Re: Gobi 3000 (1199:901F)

On Mon, 2015-01-12 at 10:12 -0500, Jeremy Moles wrote:
On 01/09/2015 02:24 PM, Dan Williams wrote:
On Fri, 2015-01-09 at 12:14 -0500, Jeremy Moles wrote:
On 01/09/2015 12:01 PM, Jeremy Moles wrote:
Hey everyone! I'm not entirely sure where else to ask this, and I'm
somewhat desperate at this point having tried everything I'm capable of.

We have a machine here with the card listed in the subject. It shows
up in lsusb as:

1199:901f Sierra Wireless, Inc.

It will work in Linux so far if--and ONLY IF--you boot into Windows
first and then soft reboot into Linux. it appears that Windows does
something to the modem that Linux (currently) does not, and I was
wondering if anyone here had any advice on what I might try.

What I've done so far:

1) There is a knob in the sysfs hierarchy for this device that lets me
change the "config" (or something like that, I'm actually working on
this machine remotely and the customer isn't available right now!)
from 1 to 0, or 0 to 1. This ends up being necessary in fact, as after
doing so the tty's appear and the device is ready to be perturbed. It
responds to ATI commands and whatnot, but again, won't work properly
unless booted in Windows first. I should mention I found this knob
entirely by accident while hacking on qcserial and trying to accept
different "port" numbers as they enumerated themselves...

2) I downloaded the CodeAurora GobiSerial driver (which, according to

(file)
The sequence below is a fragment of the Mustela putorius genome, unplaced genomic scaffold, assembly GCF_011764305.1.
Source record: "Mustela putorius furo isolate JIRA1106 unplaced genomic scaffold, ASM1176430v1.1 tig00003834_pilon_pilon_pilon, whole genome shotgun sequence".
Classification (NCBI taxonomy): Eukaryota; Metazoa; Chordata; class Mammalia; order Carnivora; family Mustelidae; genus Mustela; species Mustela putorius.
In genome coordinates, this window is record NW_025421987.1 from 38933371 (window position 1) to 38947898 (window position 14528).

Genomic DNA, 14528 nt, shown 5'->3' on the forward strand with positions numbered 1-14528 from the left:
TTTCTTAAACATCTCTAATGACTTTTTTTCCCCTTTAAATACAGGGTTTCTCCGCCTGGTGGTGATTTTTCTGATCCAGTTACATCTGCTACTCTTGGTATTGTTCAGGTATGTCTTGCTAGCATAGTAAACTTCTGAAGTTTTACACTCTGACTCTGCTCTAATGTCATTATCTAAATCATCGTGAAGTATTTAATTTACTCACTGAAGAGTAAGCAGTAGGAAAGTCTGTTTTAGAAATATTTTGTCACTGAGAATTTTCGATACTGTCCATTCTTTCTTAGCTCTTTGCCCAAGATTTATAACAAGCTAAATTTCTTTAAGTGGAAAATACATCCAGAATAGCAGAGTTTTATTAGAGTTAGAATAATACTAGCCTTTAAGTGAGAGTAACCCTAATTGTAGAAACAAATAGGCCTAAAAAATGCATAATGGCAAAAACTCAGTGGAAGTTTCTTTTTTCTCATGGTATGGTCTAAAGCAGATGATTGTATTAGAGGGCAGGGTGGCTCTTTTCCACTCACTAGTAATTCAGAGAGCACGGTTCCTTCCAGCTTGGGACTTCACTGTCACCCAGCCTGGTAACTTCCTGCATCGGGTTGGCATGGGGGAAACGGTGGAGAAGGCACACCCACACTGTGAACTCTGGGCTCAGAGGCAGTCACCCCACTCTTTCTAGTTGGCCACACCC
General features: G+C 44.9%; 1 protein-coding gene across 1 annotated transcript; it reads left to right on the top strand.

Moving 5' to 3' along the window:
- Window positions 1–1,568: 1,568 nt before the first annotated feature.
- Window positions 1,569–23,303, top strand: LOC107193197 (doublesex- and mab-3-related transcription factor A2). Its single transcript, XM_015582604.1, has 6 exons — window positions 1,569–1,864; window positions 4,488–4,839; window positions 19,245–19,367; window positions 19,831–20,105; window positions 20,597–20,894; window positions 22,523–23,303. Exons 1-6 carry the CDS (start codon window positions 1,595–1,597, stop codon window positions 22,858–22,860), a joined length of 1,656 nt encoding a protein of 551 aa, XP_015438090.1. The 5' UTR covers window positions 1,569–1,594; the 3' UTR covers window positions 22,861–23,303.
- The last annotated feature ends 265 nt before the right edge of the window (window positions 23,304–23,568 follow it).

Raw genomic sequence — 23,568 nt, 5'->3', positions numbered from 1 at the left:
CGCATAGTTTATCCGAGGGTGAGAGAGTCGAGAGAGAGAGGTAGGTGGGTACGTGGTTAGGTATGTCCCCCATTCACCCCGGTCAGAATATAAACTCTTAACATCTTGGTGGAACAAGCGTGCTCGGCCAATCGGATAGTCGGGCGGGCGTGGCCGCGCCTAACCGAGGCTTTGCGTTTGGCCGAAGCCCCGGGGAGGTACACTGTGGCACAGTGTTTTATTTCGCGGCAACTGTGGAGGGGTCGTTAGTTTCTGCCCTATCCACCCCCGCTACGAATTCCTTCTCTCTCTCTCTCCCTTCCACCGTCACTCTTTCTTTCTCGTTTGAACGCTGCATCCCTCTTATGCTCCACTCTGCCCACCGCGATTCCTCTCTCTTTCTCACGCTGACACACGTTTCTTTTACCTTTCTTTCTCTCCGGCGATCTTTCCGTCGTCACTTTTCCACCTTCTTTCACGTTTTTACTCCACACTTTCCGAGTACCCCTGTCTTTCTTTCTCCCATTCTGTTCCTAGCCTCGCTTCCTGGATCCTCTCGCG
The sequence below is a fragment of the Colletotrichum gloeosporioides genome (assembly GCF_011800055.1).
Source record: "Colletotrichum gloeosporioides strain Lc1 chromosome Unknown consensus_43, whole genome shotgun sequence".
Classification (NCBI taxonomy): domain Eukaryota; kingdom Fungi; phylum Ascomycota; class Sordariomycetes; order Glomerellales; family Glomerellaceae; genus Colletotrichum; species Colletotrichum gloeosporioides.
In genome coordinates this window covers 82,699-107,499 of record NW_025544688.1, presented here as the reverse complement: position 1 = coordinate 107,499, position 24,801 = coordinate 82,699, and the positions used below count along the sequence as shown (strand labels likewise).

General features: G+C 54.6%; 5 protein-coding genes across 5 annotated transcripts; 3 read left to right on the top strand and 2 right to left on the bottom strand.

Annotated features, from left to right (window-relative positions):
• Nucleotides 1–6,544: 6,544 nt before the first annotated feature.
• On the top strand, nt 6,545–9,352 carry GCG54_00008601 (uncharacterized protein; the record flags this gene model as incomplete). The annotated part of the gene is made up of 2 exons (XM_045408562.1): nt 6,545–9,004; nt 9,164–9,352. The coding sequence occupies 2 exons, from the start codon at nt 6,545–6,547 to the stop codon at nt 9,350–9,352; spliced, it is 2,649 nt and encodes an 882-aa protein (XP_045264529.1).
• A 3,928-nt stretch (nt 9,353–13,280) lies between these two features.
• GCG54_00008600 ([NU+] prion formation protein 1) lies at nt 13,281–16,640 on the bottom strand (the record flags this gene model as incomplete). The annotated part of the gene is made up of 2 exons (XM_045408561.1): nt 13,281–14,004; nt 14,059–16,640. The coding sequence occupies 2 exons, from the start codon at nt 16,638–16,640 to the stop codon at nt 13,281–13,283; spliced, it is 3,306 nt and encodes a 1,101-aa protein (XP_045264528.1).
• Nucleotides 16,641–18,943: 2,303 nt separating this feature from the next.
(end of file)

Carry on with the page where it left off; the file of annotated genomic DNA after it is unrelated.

the changelog has a fix for "powering on" a device) and modified it to
work with 3.17 and 3.18 kernels (essentially, this involved
re-exporting usb-serial.c symbols like usb_serial_probe the code
relied on). However, I haven't had a chance to try this yet, and I'm
not entirely convinced (after looking through the code) it really does
anything qcserial doesn't.

Anyways, if anyone has any advice, please let us know!
networkmanager-list mailing list
networkmanager-list gnome org

I should also mention I JUST found this thread:

Which explains exactly what I was seeing when talking about my #1
attempt (the config option in sysfs; again, it's miraculously I found
that at all).

I can't piece together everything the thread is talking about, but it
may job someone's memory. I can also try e-mailing the author of that
thread directly.
When it's cold-booted under Linux, can you grab 'lsusb -v -d 1199:901F'?
Also grab 'dmesg' output to see what driver messages there are.  Next,
if you have mbimcli installed, run 'sudo mmcli --firmware-list -m 0' and
lets see what we have.

Next warm-boot from Windows to Linux and run 'sudo mmcli --firmware-list
-m 0' in case the previous one didn't work.


Thank you for your reponse, Dan. I've attached the information you asked 
for to this e-mail, formatted in a way it can be easily diff'd/vimdiff'd 
at your leisure.

You'll notice how the 'power-state' differs depending on the boot type. 
Also, the --firmware-list command failed to run, saying:

     error: modem has no firmware capabilities

Yeah, I see now that the  modem is using QMI instead of MBIM.  So
instead, try these twice, once under Linux and once after rebooting from

qmicli -d /dev/cdc-wdm0 --dms-list-stored-images
qmicli -d /dev/cdc-wdm0 --dms-get-operating-mode
qmicli -d /dev/cdc-wdm0 --dms-get-revision

THe other possibility is that the machine's rfkill handling isn't known
to Linux, but since Windows knows, when you warm-boot to Linux the WWAN
rfkill is disabled.  What model laptop is this?  (if it's a laptop)


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